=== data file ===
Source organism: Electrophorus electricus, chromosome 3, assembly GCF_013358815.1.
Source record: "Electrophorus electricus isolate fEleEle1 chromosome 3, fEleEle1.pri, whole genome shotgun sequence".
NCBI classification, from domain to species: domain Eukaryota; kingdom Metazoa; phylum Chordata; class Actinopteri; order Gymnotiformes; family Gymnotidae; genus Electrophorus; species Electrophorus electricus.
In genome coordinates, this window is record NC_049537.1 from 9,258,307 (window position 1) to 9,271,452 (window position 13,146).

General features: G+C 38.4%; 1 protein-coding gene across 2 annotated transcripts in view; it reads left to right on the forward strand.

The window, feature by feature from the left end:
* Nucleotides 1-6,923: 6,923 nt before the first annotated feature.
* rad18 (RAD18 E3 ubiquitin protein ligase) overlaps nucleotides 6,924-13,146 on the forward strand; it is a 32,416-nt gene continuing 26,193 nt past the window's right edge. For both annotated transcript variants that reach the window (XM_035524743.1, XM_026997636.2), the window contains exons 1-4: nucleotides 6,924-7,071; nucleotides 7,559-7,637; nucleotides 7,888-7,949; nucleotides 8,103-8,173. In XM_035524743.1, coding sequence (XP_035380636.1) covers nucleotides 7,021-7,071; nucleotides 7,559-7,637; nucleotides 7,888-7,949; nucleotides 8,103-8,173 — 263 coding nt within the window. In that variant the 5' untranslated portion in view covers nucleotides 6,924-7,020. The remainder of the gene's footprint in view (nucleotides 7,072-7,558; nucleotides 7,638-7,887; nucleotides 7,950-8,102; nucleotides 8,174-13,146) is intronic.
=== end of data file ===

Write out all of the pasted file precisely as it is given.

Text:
Source organism: Electrophorus electricus, chromosome 3, assembly GCF_013358815.1.
Source record: "Electrophorus electricus isolate fEleEle1 chromosome 3, fEleEle1.pri, whole genome shotgun sequence".
NCBI classification, from domain to species: domain Eukaryota; kingdom Metazoa; phylum Chordata; class Actinopteri; order Gymnotiformes; family Gymnotidae; genus Electrophorus; species Electrophorus electricus.
In genome coordinates, this window is record NC_049537.1 from 9,258,307 (window position 1) to 9,271,452 (window position 13,146).

General features: G+C 38.4%; 1 protein-coding gene across 2 annotated transcripts in view; it reads left to right on the forward strand.

The window, feature by feature from the left end:
* Nucleotides 1-6,923: 6,923 nt before the first annotated feature.
* rad18 (RAD18 E3 ubiquitin protein ligase) overlaps nucleotides 6,924-13,146 on the forward strand; it is a 32,416-nt gene continuing 26,193 nt past the window's right edge. For both annotated transcript variants that reach the window (XM_035524743.1, XM_026997636.2), the window contains exons 1-4: nucleotides 6,924-7,071; nucleotides 7,559-7,637; nucleotides 7,888-7,949; nucleotides 8,103-8,173. In XM_035524743.1, coding sequence (XP_035380636.1) covers nucleotides 7,021-7,071; nucleotides 7,559-7,637; nucleotides 7,888-7,949; nucleotides 8,103-8,173 — 263 coding nt within the window. In that variant the 5' untranslated portion in view covers nucleotides 6,924-7,020. The remainder of the gene's footprint in view (nucleotides 7,072-7,558; nucleotides 7,638-7,887; nucleotides 7,950-8,102; nucleotides 8,174-13,146) is intronic.